398 F2d 227 Foster v. Mobile County Hospital Board

398 F.2d 227

37 A.L.R.3d 637

Maynard V. FOSTER and LeBaron A. Foster, Appellants,

No. 24739.

United States Court of Appeals Fifth Circuit.

June 24, 1968.

Orzell Billingsley, Jr., Birmingham, Ala., Reber F. Boult, Jr., Atlanta, Ga., Melvin L. Wulf, New York City, of counsel, Charles Morgan, Jr., M. Laughlin McDonald, Atlanta, Ga., for appellants.

Allan R. Cameron, George F. Wood, Mobile, Ala., for appellees.

Before THORNBERRY, AINSWORTH and DYER, Circuit Judges.

AINSWORTH, Circuit Judge:

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Appellants, two Negro physicians, residing in the City of Mobile, Alabama, instituted this suit as a class action against defendants Mobile County General Hospital Board, its officers and members, to enjoin the denial of admission to the medical staff of the Mobile County General Hospital, based on allegations of racial discrimination. Jurisdiction was predicated on 28 U.S.C. 1343 and 42 U.S.C. 1981 and 1983, also the Due Process and Equal Protection Clauses of the Fourteenth Amendment of the Constitution of the United States, and the Civil Rights Act of 1964, 42 U.S.C. 2000a, et seq.1 Appellants, who are licensed to practice medicine in the State of Alabama, have applied for staff membership in the Hospital. Their applications were denied on the basis of the 'By-Laws, Rules and Regulations' of the Medical Staff of the Hospital which require, as a prerequisite to admission to the staff, that applicants be members of the Mobile County Medical Society and further that each application be signed by at least two members of the active medical staff of the Hospital who are acquainted with the applicant, attesting to his character and general fitness. Neither of these requirements has been met by appellants.2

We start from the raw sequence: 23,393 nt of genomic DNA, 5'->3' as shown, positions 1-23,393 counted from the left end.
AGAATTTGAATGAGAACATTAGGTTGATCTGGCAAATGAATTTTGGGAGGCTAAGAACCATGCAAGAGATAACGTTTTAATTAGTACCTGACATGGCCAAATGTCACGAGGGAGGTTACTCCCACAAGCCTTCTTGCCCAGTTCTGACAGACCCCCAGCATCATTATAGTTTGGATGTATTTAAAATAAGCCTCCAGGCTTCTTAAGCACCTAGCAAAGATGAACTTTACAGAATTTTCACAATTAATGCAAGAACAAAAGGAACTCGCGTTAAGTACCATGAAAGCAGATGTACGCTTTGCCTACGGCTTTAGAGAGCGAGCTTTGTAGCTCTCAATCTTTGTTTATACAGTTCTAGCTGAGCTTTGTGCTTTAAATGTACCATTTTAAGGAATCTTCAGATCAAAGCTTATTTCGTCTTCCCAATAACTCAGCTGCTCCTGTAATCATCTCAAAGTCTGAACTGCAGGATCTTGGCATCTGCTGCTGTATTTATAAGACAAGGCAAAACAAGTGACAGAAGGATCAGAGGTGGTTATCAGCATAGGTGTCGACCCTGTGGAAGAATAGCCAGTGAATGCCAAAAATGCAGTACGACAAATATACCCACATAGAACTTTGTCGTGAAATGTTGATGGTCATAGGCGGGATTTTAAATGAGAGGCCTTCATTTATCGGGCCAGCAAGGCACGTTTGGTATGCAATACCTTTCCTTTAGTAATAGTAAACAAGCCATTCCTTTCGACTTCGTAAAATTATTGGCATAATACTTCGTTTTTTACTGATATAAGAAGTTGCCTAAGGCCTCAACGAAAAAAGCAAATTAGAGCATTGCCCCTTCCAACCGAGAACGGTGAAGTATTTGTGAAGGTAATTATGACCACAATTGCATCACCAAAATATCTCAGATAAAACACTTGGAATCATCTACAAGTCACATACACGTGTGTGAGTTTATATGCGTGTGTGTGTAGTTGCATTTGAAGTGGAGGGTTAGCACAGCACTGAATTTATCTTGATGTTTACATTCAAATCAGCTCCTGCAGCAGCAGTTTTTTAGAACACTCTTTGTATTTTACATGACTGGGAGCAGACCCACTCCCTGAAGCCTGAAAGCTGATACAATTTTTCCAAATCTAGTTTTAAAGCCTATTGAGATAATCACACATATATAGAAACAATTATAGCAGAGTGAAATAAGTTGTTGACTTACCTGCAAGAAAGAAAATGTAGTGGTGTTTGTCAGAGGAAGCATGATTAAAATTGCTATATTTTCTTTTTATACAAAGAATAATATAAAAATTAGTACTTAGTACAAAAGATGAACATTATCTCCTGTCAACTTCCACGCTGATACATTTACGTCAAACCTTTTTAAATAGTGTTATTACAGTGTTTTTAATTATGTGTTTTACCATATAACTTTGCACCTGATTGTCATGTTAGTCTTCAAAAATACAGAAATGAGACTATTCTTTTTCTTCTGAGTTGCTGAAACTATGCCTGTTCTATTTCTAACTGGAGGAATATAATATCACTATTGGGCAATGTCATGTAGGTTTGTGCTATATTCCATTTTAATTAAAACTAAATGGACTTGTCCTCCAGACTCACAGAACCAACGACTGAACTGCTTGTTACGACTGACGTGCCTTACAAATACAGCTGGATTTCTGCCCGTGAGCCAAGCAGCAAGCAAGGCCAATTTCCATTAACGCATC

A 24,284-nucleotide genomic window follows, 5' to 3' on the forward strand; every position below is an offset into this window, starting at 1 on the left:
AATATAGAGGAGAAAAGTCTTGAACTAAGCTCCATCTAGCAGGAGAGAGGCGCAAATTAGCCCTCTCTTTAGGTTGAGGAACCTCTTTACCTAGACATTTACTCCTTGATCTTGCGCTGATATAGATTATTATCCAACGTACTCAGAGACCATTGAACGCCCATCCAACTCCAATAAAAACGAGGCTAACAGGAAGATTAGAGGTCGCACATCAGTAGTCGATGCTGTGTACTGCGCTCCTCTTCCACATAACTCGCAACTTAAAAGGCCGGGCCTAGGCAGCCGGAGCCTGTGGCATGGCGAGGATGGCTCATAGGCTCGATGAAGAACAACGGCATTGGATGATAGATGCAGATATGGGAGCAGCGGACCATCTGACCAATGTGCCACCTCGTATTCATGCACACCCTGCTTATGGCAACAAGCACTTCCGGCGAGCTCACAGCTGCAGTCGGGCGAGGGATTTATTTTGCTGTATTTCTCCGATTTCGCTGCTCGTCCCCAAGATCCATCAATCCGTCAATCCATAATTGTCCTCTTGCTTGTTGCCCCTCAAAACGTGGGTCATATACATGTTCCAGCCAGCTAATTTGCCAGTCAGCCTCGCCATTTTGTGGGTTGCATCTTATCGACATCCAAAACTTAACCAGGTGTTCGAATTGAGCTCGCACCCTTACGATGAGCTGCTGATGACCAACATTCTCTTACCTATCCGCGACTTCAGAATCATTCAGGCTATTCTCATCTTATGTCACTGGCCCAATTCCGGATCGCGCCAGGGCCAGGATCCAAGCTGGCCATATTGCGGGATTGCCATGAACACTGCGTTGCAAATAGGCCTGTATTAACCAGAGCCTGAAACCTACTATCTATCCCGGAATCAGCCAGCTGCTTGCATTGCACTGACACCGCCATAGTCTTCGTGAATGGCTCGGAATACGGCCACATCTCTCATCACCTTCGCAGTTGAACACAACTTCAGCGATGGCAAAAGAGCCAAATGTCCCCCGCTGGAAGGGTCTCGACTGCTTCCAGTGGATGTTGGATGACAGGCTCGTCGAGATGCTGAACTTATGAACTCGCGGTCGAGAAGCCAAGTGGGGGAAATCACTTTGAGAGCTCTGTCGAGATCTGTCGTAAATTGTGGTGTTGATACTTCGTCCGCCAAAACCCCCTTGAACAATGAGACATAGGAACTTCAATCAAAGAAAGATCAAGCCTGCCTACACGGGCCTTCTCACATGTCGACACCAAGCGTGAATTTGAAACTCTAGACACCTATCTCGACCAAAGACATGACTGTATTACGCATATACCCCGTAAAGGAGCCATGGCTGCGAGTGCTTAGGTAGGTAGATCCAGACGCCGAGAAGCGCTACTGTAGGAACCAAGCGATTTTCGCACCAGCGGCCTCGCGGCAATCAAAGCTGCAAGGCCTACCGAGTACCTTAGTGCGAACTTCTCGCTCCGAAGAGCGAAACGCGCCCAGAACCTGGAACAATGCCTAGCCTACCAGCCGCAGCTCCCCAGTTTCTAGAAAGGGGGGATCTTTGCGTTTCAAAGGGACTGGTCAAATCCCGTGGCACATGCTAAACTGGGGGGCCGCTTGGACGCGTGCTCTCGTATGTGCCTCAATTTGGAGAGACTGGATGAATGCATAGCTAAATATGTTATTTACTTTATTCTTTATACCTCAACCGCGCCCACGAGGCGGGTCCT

The Hospital staff is composed of practicing physicians in Mobile County, Alabama. Staff membership may be temporary or regular. Temporary privileges, although not conditioned upon membership in the Mobile County Medical Society, are automatically revoked upon failure of the physician to apply for staff membership within six months. The regular staff consists of the courtesy staff and the teaching staff. The teaching staff is subdivided into associate teaching and active teaching. Membership in the Mobile County Medical Society is a prerequisite for any position on the regular staff.


Staff membership by a physician is a requirement for admission and treatment of patients in the Hospital. Any patient of appellants (or any other non-staff physician) who requires hospital treatment and who is able to pay for services must be cared for by a staff physician who is remunerated by the patient. Use by a physician of the Hospital's facilities is also contingent upon his being a member of the staff. The Hospital is the only public hospital in the County and the largest in the area. Among other services it provides facilities and treatment for most of the charity patients in the County and operates on a 24-hour schedule for emergencies.


Thus appellants, by reason of their being denied staff membership, are restricted in their medical practice. Unless the care of appellants' patients is transferred to other physicians who have staff membership, the patients are denied the use of the Hospital's modern electronic and mechanical equipment and emergency lifesaving devices and materials readily available in this Hospital which operates on a large scale and has access to substantial public funds. Appellants' rights to adequate financial remuneration for the care of their patients in the Hospital, rights to which they are entitled by virtue of their training and experience, are also severely curtailed. The physician and patient must forego the doctor-patient relationship so important to both of them.